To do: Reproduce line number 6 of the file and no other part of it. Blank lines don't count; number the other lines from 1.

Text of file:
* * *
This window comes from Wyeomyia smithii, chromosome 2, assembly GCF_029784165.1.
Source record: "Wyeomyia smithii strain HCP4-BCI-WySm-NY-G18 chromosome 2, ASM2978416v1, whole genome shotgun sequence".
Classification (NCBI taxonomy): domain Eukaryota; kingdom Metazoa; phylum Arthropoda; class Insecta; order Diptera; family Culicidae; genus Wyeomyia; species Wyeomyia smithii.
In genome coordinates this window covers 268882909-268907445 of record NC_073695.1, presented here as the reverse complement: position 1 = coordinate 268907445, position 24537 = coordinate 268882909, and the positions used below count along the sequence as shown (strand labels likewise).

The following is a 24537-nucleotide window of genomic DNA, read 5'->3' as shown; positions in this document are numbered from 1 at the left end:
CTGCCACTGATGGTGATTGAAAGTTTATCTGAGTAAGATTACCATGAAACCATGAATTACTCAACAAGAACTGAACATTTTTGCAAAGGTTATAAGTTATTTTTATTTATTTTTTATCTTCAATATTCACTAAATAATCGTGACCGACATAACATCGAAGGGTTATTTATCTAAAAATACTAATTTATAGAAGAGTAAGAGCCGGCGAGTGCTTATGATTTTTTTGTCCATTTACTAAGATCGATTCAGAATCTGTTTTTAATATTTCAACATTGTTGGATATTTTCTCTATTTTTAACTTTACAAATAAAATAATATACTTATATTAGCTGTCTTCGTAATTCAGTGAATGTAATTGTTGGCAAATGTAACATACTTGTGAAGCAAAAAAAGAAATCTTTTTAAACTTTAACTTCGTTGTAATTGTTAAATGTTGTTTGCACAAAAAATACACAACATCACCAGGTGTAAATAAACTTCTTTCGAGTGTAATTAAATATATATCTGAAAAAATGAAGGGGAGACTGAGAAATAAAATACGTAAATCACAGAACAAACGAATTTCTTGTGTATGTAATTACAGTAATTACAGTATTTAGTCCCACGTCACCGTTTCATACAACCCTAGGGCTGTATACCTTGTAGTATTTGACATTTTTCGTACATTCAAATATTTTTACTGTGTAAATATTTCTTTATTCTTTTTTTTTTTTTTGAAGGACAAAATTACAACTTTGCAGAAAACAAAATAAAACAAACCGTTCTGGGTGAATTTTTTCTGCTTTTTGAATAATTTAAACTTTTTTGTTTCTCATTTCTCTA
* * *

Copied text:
CTGCCACTGATGGTGATTGAAAGTTTATCTGAGTAAGATTACCATGAAACCATGAATTACTCAACAAGAACTGAACATTTTTGCAAAGGTTATAAGTTATTTTTATTTATTTTTTATCTTCAATATTCACTAAATAATCGTGACCGACATAACATCGAAGGGTTATTTATCTAAAAATACTAATTTATAGAAGAGTAAGAGCCGGCGAGTGCTTATGATTTTTTTGTCCATTTACTAAGATCGATTCAGAATCTGTTTTTAATATTTCAACATTGTTGGATATTTTCTCTATTTTTAACTTTACAAATAAAATAATATACTTATATTAGCTGTCTTCGTAATTCAGTGAATGTAATTGTTGGCAAATGTAACATACTTGTGAAGCAAAAAAAGAAATCTTTTTAAACTTTAACTTCGTTGTAATTGTTAAATGTTGTTTGCACAAAAAATACACAACATCACCAGGTGTAAATAAACTTCTTTCGAGTGTAATTAAATATATATCTGAAAAAATGAAGGGGAGACTGAGAAATAAAATACGTAAATCACAGAACAAACGAATTTCTTGTGTATGTAATTACAGTAATTACAGTATTTAGTCCCACGTCACCGTTTCATACAACCCTAGGGCTGTATACCTTGTAGTATTTGACATTTTTCGTACATTCAAATATTTTTACTGTGTAAATATTTCTTTATTCTTTTTTTTTTTTTTGAAGGACAAAATTACAACTTTGCAGAAAACAAAATAAAACAAACCGTTCTGGGTGAATTTTTTCTGCTTTTTGAATAATTTAAACTTTTTTGTTTCTCATTTCTCTA